Federal Practice and Procedure § 3524.2, at
325-26 & n.42 (3d ed. 2008)). Indeed, another court in
this District recently reviewed the applicable case law and
concluded that “with respect to Massachusetts state
universities and colleges, every court [in this District]
presented with the issue has concluded or assumed without
issue that the state university or college at issue was a
state agency for purposes of the Eleventh Amendment.”
Taite v. Bridgewater State Univ., No.
16-CV-10221-PBS, 2017 WL 1234101, at *5 (D. Mass. Feb. 17,
2017) (collecting cases), adopted by Order on Report
& Recommendations, No. 16-CV-10221-PBS (D. Mass. Mar. 13,
2017). This appears to include community colleges. See
id.; accord Campbell v. Bristol Cmty. Coll.,
Civil Action No. 16-11232-FDS, 2017 WL 722572, at *3 (D.
Mass. Feb. 23, 2017) (citations omitted) (concluding that
defendant community college was arm of Commonwealth and as
such was entitled to sovereign immunity); Cichocki v.
Mass. Bay Cmty. Coll., 199 F.Supp.3d 431, 438 (D. Mass.
2016) (noting that it was undisputed that the defendant
community college was “a state entity and therefore can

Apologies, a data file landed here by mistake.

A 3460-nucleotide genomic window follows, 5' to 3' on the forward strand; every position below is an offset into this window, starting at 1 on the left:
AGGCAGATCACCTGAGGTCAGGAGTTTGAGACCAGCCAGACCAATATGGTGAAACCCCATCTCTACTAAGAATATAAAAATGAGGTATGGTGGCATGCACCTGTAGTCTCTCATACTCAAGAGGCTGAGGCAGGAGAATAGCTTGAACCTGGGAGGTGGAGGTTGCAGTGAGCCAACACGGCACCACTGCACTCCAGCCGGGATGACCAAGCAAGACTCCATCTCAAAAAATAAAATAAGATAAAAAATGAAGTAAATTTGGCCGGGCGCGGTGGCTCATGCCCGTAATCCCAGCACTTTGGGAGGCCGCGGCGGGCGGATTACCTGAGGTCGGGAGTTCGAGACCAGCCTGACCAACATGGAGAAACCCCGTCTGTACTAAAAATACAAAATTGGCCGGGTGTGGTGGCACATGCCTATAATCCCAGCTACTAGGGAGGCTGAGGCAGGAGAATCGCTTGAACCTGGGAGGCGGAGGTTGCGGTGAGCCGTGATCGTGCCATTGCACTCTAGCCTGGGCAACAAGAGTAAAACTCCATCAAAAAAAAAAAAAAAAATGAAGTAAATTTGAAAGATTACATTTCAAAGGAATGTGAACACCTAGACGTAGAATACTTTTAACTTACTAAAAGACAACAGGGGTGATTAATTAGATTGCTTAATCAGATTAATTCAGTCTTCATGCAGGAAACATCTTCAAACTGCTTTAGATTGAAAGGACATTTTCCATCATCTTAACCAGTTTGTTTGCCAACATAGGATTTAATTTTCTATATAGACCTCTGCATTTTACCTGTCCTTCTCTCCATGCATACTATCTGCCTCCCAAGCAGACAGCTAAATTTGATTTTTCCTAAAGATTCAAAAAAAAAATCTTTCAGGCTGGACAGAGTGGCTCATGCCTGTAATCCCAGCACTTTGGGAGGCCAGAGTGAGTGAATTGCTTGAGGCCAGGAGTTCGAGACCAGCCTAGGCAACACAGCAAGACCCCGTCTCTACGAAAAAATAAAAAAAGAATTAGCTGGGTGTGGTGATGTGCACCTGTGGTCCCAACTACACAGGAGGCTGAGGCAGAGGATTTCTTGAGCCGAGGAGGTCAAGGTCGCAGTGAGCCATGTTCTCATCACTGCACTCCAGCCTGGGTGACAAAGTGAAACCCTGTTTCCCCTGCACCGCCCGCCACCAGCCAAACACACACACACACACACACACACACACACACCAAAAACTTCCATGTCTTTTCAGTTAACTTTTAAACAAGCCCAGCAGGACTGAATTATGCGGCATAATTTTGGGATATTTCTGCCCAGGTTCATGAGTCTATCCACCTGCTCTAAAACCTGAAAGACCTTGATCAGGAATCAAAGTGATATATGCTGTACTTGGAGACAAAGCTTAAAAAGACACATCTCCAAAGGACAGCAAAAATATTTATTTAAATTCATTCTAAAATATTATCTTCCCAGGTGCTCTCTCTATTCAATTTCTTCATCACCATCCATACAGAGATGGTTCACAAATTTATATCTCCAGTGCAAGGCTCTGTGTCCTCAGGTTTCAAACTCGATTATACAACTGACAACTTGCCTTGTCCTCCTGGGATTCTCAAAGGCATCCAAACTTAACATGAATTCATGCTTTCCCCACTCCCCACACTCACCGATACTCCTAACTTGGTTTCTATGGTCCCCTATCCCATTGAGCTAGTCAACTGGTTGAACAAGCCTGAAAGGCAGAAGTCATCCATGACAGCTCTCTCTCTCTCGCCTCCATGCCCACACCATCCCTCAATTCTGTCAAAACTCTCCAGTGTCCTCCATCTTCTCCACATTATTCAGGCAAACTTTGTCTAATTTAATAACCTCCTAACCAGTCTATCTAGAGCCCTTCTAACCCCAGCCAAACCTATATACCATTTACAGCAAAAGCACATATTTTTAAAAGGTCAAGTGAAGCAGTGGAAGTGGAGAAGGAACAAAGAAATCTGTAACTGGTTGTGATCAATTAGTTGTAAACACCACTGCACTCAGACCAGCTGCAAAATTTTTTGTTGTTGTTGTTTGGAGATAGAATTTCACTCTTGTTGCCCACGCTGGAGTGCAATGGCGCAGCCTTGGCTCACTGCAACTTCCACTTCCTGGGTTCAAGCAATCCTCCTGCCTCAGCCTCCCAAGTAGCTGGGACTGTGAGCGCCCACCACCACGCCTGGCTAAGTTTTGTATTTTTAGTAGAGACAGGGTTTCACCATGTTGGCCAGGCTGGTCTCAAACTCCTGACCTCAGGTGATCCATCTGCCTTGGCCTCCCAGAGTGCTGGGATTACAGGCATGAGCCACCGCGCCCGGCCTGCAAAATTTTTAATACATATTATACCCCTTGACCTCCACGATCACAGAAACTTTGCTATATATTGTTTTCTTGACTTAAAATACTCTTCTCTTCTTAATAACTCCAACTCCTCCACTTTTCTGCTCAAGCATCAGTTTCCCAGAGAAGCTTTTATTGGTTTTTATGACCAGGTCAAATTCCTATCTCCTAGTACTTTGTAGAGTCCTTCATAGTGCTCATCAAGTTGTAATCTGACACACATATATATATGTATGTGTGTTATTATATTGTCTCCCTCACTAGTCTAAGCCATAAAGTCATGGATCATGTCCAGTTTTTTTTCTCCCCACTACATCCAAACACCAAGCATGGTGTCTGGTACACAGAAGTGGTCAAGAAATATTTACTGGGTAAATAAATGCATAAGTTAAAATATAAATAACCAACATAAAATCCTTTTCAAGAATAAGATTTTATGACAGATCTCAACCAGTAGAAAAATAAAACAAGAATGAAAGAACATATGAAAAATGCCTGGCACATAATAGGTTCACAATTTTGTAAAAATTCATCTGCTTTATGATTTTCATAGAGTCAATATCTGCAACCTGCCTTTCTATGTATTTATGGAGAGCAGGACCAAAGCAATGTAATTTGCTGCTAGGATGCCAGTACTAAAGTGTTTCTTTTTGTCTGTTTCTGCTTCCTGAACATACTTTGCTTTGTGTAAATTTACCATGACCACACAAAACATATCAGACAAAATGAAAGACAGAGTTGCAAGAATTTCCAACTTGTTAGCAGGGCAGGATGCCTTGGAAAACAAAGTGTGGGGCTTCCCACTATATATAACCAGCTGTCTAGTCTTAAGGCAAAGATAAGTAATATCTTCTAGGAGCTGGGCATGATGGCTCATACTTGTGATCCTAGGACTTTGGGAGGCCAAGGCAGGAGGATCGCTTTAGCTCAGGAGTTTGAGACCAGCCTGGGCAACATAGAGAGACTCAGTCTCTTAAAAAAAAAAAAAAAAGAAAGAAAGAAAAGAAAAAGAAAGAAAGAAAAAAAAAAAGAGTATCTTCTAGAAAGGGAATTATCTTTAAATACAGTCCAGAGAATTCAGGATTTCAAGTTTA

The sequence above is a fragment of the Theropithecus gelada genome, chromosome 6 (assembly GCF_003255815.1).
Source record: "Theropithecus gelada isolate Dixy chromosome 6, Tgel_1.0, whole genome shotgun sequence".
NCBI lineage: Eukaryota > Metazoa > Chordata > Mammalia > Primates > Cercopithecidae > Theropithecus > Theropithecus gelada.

assert Eleventh Amendment protection”); Nasson v.
Van Winkle, Civ. A. No. 91-11823-WF, 1994 WL 175049, at
*3-4 (D. Mass. Apr. 19, 1994) (assuming defendant community
college was an arm of Commonwealth and dismissing school
without prejudice to renewal if plaintiff discovered evidence
suggesting otherwise). Although every school “must be
evaluated in light of its unique characteristics, ”
Irizarry-Mora v. Univ. of P.R., 647 F.3d 9, 14 (1st
Cir. 2011) (quoting Univ. of R.I. v. A.W. Chesterton,
Co., 2 F.3d 1200, 1204 (1st Cir. 1993)), I find the
weight of the authority and the reasoning in those cases are
I conclude that structural indicators point in the direction
that Bunker Hill functions as an arm of the Commonwealth,
see Grajales, 831 F.3d at 17-18; Fresenius,
322 F.3d at 68, and thus cannot be sued in federal court by a
private citizen for a violation of state law-in the